4 tips for understanding tubeless tyre set up

What you'll need and the steps you'll take

Running your tyres tubeless can seem like a daunting prospect, but get it right and you'll enjoy a puncture free life with more grip and better rolling resistance.

Here are the key steps you'll need to follow to ditch the tubes from your mountain bike.

What you'll need

  • Sealant
  • Tubeless valves
  • Rim tape or strips
  • Track pump or charger
  • Tyres (ideally tubeless ready, but some regular tyres can work)
  • Wheels (ideally tubeless ready)

1. Rim tape

Rim tape seals the spoke holes to prevent air from escaping
Rim tape seals the spoke holes to prevent air from escaping

For a tubeless set-up to work, air must be prevented from escaping through the spoke holes in the rim.

Some wheels have sealed rims but most manufacturers use tape to make them airtight.

New wheels often come pre-taped. If not, you’ll need to do it yourself.

Specially designed rim tape from brands such as Stan’s NoTubes is best, but Gorilla Tape works well too.

Wrap it tightly and neatly around the rim bed.

2. Tubeless valve

A tubeless valve will need to be fitted
A tubeless valve will need to be fitted

To get air into the tyre, you’ll need to fit a tubeless valve.

This is inserted into the valve hole in the rim from the tyre side and then tightened with a threaded collar on the hub side to create an airtight seal.

Note that you may need to poke the valve through the rim tape (carefully) when installing it.

3. Sealant

Sealant will keep tour tyre airtight from punctures
Sealant will keep tour tyre airtight from punctures

This magic liquid usually contains latex and small particles.

Its job is to seal up any small holes that your tyres may pick up from thorns, rocks or pinch punctures.

We’ve found Effetto Mariposa Caffélatex and Orange Seal to work particularly well.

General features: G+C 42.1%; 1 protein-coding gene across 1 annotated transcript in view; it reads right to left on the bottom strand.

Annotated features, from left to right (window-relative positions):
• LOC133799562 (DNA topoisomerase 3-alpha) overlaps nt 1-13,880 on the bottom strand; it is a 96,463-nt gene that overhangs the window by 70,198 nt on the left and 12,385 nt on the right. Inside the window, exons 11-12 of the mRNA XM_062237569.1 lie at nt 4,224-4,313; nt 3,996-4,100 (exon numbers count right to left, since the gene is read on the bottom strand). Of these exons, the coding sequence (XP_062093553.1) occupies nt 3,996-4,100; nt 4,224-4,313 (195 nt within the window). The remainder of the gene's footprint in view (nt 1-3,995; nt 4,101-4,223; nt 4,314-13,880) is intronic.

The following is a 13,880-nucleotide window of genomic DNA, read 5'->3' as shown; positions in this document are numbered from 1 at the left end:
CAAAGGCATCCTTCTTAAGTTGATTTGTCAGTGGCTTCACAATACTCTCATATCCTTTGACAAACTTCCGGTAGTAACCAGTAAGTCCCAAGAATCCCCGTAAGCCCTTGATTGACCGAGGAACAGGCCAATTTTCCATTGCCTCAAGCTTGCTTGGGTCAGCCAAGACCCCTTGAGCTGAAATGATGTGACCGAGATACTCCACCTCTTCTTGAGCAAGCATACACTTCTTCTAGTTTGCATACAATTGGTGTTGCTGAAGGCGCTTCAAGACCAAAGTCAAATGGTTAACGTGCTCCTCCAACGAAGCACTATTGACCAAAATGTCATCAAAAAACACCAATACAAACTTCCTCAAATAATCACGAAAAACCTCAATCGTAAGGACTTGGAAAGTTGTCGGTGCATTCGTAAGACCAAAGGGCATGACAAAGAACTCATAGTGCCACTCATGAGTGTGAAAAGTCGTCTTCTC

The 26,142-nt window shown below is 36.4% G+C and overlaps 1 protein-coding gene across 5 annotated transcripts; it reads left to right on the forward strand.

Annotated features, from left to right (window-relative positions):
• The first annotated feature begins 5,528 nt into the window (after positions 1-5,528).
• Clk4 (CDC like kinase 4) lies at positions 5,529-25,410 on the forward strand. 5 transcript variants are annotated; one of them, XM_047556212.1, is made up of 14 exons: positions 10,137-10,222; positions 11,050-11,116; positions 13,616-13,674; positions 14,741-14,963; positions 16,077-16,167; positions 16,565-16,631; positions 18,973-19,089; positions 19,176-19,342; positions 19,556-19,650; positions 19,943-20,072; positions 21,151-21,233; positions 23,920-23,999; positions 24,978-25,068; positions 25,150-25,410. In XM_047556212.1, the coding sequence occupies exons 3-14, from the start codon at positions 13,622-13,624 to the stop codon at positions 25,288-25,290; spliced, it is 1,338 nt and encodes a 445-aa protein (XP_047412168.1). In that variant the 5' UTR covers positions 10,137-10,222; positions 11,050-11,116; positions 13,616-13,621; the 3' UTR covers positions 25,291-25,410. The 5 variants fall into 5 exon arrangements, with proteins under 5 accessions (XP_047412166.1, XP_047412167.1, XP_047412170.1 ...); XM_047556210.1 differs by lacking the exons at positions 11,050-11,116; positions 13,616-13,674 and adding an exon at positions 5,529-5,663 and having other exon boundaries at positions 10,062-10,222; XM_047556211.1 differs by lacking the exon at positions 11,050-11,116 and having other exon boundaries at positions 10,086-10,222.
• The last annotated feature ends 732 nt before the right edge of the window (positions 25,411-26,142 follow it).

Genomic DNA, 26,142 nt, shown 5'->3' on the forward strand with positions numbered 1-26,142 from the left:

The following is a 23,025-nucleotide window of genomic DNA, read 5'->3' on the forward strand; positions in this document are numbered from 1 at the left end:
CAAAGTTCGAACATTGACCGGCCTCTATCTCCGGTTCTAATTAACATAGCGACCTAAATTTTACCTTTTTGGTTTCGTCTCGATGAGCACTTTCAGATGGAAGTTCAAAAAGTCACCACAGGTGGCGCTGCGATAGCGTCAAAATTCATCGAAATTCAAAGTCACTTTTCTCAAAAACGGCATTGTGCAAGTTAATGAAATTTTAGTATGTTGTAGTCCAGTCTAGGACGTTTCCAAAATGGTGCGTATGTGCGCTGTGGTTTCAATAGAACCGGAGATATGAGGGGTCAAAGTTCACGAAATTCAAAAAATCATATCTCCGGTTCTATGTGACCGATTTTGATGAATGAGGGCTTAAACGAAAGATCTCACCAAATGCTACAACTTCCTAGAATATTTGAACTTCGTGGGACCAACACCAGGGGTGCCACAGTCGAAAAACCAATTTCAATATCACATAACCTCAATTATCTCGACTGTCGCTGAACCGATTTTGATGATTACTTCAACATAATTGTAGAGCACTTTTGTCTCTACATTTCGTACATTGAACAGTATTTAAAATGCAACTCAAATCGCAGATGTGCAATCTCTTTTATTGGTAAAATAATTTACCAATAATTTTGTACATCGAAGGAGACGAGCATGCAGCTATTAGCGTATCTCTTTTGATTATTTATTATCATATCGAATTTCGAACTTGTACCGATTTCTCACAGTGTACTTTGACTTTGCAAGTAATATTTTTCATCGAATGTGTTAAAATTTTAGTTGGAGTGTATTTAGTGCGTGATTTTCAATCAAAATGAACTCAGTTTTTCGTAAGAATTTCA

Pop 80–100ml of sealant into the tyre before fitting the last section onto the rim.

4. Inflation

Inflating a tubeless tyre can be tricky
Inflating a tubeless tyre can be tricky

This is the tricky bit. Pumping furiously with a track pump should be enough to pop most tyre beads into the rim and make things airtight, especially if you massage the tyre onto the edge of the rim first.

Failing that, try a tubeless inflator, such as this one from Airshot or the popular Bontrager Flash Charger.

This article was originally published in Mountain Biking UK magazine, available on Apple Newsstand and Zinio.

Seb Stott

Technical Writer, UK
Seb is a geeky technical writer for BikeRadar, as well as MBUK and What Mountain Bike magazines. Seb's background in experimental physics allows him to pick apart what's really going on with mountain bike components. Years of racing downhill, cross-country and enduro have honed a fast and aggressive riding style, so he can really put gear to the test on the trails, too.
  • Discipline: Mountain
  • Preferred Terrain: Steep!
  • Current Bikes: Focus Sam 3.0, Kona Process 111, Specialized Enduro 29 Elite
  • Dream Bike: Mondraker Crafty with Boost 29" wheels, a 160mm fork and offset bushings for maximum slackness.
  • Beer of Choice: Buckfast ('Bucky' for short)
  • Location: Bristol, UK

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